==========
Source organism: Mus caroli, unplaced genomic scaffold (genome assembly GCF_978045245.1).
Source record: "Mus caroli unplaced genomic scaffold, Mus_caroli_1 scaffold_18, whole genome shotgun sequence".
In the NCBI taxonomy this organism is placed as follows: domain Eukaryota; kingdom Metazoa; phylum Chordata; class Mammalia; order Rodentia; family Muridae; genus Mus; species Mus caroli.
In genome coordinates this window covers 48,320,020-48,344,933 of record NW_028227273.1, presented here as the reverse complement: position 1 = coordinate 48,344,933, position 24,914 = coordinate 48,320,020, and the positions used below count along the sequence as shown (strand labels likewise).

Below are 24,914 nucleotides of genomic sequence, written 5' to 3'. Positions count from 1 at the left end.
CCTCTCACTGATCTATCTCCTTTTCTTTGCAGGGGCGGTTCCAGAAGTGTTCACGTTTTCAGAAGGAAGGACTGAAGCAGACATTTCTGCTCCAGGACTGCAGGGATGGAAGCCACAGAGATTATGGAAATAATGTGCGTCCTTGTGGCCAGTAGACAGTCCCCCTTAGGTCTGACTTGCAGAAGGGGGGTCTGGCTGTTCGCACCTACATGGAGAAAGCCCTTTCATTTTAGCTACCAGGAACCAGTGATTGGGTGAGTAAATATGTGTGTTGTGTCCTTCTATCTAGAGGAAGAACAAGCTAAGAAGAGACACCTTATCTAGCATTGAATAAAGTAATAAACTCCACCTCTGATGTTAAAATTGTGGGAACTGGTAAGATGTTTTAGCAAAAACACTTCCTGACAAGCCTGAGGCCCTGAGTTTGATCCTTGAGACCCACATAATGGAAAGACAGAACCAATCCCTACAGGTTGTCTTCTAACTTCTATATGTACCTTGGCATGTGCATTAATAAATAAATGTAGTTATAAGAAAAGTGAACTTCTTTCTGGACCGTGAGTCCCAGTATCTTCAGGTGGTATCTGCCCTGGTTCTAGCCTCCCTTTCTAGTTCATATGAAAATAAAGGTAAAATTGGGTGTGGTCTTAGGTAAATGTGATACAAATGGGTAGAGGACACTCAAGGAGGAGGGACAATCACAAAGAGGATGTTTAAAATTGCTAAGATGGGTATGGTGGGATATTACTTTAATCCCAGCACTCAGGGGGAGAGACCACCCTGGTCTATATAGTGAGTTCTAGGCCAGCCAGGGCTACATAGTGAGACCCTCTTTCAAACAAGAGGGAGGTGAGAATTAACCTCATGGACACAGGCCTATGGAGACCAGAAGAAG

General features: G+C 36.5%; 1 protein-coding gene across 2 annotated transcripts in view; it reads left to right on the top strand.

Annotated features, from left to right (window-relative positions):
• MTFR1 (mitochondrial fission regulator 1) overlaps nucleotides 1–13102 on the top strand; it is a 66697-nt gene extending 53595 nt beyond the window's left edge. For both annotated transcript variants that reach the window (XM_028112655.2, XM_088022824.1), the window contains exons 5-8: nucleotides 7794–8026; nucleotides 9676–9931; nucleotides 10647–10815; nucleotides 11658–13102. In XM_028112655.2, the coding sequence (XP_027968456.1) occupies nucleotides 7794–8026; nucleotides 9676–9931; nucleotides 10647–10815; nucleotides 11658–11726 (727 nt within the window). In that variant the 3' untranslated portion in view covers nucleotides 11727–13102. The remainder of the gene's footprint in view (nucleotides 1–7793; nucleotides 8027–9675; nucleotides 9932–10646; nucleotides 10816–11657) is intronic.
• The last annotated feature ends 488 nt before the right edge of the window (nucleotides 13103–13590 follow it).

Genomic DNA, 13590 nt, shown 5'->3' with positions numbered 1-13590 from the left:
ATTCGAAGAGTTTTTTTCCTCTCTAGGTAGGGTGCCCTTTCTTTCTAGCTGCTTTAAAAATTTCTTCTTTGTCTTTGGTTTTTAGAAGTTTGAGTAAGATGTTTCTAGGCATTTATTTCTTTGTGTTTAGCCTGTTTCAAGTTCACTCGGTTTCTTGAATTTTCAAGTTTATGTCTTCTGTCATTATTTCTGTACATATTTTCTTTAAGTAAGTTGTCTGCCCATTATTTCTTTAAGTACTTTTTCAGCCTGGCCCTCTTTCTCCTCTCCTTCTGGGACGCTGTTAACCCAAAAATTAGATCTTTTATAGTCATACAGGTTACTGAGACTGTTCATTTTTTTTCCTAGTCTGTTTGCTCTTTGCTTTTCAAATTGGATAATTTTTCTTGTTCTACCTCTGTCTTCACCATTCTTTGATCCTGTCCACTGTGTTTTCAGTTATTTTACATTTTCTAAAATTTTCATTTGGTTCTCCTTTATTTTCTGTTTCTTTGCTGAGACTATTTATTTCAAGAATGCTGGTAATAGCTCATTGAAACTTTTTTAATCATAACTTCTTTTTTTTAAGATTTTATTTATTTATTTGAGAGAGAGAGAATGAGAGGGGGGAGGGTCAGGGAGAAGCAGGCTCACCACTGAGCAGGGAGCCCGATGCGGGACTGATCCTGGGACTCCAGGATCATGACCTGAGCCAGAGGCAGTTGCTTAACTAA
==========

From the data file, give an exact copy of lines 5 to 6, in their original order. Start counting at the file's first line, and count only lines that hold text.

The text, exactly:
Below are 24,914 nucleotides of genomic sequence, written 5' to 3'. Positions count from 1 at the left end.
CCTCTCACTGATCTATCTCCTTTTCTTTGCAGGGGCGGTTCCAGAAGTGTTCACGTTTTCAGAAGGAAGGACTGAAGCAGACATTTCTGCTCCAGGACTGCAGGGATGGAAGCCACAGAGATTATGGAAATAATGTGCGTCCTTGTGGCCAGTAGACAGTCCCCCTTAGGTCTGACTTGCAGAAGGGGGGTCTGGCTGTTCGCACCTACATGGAGAAAGCCCTTTCATTTTAGCTACCAGGAACCAGTGATTGGGTGAGTAAATATGTGTGTTGTGTCCTTCTATCTAGAGGAAGAACAAGCTAAGAAGAGACACCTTATCTAGCATTGAATAAAGTAATAAACTCCACCTCTGATGTTAAAATTGTGGGAACTGGTAAGATGTTTTAGCAAAAACACTTCCTGACAAGCCTGAGGCCCTGAGTTTGATCCTTGAGACCCACATAATGGAAAGACAGAACCAATCCCTACAGGTTGTCTTCTAACTTCTATATGTACCTTGGCATGTGCATTAATAAATAAATGTAGTTATAAGAAAAGTGAACTTCTTTCTGGACCGTGAGTCCCAGTATCTTCAGGTGGTATCTGCCCTGGTTCTAGCCTCCCTTTCTAGTTCATATGAAAATAAAGGTAAAATTGGGTGTGGTCTTAGGTAAATGTGATACAAATGGGTAGAGGACACTCAAGGAGGAGGGACAATCACAAAGAGGATGTTTAAAATTGCTAAGATGGGTATGGTGGGATATTACTTTAATCCCAGCACTCAGGGGGAGAGACCACCCTGGTCTATATAGTGAGTTCTAGGCCAGCCAGGGCTACATAGTGAGACCCTCTTTCAAACAAGAGGGAGGTGAGAATTAACCTCATGGACACAGGCCTATGGAGACCAGAAGAAG